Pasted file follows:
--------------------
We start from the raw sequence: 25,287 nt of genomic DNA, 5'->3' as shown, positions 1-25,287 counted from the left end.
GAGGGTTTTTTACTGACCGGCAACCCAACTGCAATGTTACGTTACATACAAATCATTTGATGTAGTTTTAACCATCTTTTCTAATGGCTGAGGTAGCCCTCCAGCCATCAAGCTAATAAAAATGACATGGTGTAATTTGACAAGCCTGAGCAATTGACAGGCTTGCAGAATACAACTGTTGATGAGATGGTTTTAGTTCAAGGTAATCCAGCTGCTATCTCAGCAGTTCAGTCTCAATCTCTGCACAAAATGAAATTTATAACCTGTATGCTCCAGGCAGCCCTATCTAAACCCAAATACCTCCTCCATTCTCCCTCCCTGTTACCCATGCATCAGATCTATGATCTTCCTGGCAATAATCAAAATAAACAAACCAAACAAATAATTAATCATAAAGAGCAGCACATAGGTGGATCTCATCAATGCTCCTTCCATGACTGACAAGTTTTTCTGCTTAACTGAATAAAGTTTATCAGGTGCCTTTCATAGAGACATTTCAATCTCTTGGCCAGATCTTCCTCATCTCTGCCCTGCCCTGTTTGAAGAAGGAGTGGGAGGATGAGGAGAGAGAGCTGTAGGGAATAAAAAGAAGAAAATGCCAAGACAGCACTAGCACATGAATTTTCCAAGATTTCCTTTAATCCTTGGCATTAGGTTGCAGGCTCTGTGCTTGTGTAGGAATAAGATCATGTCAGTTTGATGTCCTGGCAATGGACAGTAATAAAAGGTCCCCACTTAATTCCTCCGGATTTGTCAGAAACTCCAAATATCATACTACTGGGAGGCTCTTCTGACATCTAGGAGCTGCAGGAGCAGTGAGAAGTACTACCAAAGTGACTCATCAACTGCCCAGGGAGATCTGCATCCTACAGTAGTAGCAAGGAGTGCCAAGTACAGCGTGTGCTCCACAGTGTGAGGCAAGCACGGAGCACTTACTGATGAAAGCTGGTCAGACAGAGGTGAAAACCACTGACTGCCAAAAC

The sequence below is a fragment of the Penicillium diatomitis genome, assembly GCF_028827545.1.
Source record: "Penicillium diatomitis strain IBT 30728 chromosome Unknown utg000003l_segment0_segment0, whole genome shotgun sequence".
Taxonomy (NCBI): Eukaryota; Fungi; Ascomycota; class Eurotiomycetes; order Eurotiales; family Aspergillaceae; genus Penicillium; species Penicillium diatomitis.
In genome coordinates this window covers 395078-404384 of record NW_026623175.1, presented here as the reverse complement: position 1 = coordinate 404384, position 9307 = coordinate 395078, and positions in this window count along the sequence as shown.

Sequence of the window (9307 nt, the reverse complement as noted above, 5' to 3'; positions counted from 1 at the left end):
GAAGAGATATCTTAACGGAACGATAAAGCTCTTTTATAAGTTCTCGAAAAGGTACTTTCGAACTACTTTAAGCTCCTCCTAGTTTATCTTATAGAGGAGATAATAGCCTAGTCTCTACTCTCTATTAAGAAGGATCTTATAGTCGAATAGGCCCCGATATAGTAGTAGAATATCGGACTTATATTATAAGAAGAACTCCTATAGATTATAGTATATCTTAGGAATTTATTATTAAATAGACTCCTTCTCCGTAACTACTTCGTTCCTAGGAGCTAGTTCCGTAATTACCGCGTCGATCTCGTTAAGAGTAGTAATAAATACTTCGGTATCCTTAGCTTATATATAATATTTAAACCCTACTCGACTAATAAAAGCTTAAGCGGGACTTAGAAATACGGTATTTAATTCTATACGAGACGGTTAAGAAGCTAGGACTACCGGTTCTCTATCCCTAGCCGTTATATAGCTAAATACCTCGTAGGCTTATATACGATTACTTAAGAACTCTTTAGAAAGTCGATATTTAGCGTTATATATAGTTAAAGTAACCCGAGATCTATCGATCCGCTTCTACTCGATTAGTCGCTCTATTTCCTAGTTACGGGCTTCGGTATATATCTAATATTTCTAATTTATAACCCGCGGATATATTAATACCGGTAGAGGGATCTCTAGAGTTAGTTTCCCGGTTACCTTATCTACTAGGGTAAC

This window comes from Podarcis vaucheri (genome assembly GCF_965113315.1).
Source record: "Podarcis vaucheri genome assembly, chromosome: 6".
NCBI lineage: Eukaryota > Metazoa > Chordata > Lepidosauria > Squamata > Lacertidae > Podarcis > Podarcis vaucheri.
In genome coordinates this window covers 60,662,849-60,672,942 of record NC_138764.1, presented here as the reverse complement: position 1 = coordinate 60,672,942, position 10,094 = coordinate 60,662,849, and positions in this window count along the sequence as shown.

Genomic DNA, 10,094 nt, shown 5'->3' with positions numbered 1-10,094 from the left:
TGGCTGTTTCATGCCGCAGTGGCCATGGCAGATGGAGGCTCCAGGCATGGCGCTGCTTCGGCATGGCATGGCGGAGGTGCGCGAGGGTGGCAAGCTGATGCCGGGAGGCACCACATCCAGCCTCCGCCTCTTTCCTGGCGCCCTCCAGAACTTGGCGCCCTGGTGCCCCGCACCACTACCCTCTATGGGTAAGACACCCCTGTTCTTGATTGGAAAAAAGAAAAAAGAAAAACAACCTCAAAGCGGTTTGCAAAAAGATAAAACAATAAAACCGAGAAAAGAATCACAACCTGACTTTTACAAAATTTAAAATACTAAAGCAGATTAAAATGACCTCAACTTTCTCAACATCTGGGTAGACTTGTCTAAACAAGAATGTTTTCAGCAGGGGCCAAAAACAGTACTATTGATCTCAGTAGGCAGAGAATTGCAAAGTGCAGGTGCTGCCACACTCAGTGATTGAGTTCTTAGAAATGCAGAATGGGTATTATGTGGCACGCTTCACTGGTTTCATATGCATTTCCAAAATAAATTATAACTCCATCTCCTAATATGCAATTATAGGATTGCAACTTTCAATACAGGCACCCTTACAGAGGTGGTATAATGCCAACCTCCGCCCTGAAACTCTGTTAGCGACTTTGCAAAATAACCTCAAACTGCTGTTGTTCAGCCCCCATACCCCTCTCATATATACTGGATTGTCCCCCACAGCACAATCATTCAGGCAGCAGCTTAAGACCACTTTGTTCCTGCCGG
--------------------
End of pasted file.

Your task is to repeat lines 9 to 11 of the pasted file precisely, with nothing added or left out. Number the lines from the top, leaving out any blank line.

This window comes from Podarcis vaucheri (genome assembly GCF_965113315.1).
Source record: "Podarcis vaucheri genome assembly, chromosome: 6".
NCBI lineage: Eukaryota > Metazoa > Chordata > Lepidosauria > Squamata > Lacertidae > Podarcis > Podarcis vaucheri.